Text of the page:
Churn refers to the rate of attrition of a business model. The most common metric to measure churn is known as "churn rate." This is expressed as the percentage of subscribers who discontinue their subscription within a given time period. Every industry has an acceptable norm for churn rate, given that some people – regardless of how excellent service is, or how much value it delivers – are always going to leave each month.

The best way to think about churn is as a negative drag on momentum. If the churn rate is too high, then a business can not move forward at a fast enough pace. You are spinning your wheels and not moving anywhere. Even worse, the churn rate also impacts your customer acquisition cost. After all, if you are losing subscribers each month, you need to replace them. And if you are churning these customers too fast, it becomes harder and harder to find the proverbial "low-hanging fruit." That forces companies to embrace more and more expensive sources of customers, which drives down the overall level of profitability.

Based on this, you can see why venture capitalists are no fans of churn. What venture capitalists value above all else is stable, predictable, recurring cash flows that they can count on every month. If churn is too high, it starts to introduce even more uncertainty into the world of startup investing. Moreover, it starts to raise some red flags about your underlying business model. Why are customers leaving? Is it a function of the pricing? Or the quality of the product? Or the fact that there is just too much competition out there, and your biggest rivals are simply poaching away all of your best customers?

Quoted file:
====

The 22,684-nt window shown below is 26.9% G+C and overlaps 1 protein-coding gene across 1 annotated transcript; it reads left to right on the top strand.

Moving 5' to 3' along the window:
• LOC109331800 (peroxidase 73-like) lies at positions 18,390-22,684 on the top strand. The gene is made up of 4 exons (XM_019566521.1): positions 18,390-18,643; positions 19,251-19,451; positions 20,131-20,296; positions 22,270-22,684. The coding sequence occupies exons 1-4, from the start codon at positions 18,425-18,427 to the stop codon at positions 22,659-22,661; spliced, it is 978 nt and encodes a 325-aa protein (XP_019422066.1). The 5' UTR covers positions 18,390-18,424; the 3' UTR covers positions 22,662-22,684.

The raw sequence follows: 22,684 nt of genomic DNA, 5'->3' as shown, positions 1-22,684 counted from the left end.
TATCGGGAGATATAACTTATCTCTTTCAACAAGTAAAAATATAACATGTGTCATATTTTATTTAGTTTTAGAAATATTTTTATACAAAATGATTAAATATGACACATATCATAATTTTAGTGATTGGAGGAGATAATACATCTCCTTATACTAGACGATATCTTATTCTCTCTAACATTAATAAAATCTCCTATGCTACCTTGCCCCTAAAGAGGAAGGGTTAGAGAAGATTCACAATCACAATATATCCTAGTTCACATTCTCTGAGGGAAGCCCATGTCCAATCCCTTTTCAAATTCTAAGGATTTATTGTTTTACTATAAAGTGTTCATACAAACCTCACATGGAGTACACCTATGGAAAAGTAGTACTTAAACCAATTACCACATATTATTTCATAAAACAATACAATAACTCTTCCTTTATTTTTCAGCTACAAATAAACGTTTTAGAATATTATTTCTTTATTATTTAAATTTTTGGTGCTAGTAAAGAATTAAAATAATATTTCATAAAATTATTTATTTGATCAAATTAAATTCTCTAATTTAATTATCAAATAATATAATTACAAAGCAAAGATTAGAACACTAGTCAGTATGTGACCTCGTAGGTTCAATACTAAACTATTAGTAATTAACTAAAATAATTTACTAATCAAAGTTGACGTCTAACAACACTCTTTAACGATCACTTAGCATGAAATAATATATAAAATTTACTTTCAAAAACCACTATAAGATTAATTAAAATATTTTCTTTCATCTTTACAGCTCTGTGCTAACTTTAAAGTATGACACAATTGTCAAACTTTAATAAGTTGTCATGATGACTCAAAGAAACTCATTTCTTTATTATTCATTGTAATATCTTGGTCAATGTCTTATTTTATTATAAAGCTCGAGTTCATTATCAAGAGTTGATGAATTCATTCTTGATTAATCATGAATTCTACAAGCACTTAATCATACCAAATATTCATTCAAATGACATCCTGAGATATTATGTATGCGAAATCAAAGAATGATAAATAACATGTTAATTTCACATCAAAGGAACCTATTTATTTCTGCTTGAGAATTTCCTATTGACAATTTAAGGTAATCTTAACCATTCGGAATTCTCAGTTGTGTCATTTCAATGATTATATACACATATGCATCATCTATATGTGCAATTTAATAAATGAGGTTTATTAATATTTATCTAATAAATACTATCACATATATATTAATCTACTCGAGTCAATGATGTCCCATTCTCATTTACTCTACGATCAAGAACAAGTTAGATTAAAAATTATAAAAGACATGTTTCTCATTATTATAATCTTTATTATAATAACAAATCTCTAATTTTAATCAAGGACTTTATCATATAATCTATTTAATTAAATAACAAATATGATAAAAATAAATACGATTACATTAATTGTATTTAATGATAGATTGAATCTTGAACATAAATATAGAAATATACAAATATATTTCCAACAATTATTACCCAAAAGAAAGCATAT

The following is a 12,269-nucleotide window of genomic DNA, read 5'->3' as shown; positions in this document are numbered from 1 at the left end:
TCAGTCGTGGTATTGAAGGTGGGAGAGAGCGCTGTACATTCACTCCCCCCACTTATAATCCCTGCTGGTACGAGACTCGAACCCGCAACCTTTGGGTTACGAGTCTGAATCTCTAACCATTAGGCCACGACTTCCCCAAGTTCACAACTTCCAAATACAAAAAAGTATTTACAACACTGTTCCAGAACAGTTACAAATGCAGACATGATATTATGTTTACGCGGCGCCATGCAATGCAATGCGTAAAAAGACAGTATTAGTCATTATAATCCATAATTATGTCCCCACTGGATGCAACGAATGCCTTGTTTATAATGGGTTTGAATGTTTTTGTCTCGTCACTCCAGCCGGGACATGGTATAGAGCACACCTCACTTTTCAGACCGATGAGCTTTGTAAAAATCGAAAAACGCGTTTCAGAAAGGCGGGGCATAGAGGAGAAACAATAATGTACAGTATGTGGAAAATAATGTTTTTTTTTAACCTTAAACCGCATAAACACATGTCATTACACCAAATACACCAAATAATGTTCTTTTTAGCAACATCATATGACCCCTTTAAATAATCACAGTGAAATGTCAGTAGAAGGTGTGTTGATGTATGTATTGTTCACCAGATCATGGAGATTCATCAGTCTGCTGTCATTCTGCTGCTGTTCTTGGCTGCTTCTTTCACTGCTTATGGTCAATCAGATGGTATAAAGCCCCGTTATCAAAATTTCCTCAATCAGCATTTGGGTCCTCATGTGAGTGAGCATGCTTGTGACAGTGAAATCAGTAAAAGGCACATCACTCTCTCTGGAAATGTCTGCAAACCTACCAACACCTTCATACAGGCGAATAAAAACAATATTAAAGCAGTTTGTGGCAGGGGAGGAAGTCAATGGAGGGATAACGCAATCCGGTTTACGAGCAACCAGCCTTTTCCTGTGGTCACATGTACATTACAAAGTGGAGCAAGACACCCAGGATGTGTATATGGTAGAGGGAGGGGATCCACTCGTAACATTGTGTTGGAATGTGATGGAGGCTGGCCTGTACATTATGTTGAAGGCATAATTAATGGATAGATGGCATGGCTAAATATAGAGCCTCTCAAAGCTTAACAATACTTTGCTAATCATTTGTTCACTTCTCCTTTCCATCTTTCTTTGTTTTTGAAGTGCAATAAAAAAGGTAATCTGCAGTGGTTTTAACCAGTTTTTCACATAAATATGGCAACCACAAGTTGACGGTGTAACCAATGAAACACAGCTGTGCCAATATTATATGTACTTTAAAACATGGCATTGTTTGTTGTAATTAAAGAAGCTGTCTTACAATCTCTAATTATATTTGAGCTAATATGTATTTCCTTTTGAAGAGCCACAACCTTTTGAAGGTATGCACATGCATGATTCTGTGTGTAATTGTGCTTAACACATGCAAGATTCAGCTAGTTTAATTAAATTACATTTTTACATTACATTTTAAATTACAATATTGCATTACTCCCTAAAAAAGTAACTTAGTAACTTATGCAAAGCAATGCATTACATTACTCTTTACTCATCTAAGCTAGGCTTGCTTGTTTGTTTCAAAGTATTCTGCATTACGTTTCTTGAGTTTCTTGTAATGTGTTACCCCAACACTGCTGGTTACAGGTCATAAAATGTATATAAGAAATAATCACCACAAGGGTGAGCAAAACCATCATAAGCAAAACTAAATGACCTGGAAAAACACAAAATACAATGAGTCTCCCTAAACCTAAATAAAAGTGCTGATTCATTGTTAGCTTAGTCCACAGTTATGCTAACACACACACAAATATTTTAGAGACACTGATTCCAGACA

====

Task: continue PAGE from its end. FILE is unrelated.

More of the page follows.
Thus, churn is also related to concepts like momentum and traction. It's hard to establish any momentum or traction in the marketplace if you are constantly forced to replace customers every month. For that reason, startup founders should always be looking for ways to make their business as "sticky" as possible. While it's no fun to have a paid subscriber suddenly downgrade their service level to a lower tier (or perhaps even to the free, unpaid tier), that's still preferable to losing a customer forever. For that reason, startups (especially those offering apps and online services) spend a lot of time trying to get customers to commit for the long haul. They might provide a tremendously appealing annual subscription rate, for example, that will keep people around for at least 12 months. Or they might encourage people to download their address books or link up other services – that's a surefire way to make it hard for people to leave later.

Within the venture capital world, a key metric to watch is called "Churn MRR." (MRR is Monthly Recurring Revenue). This churn MRR is the drop in monthly recurring revenue from customers either canceling or downgrading their subscription and is even more closely tracked by VC firms than simple churn rate because it offers an obvious view into how lost customers translated into lost revenue. In short, churn MRR is a drag on future growth and needs to be minimized as much as possible.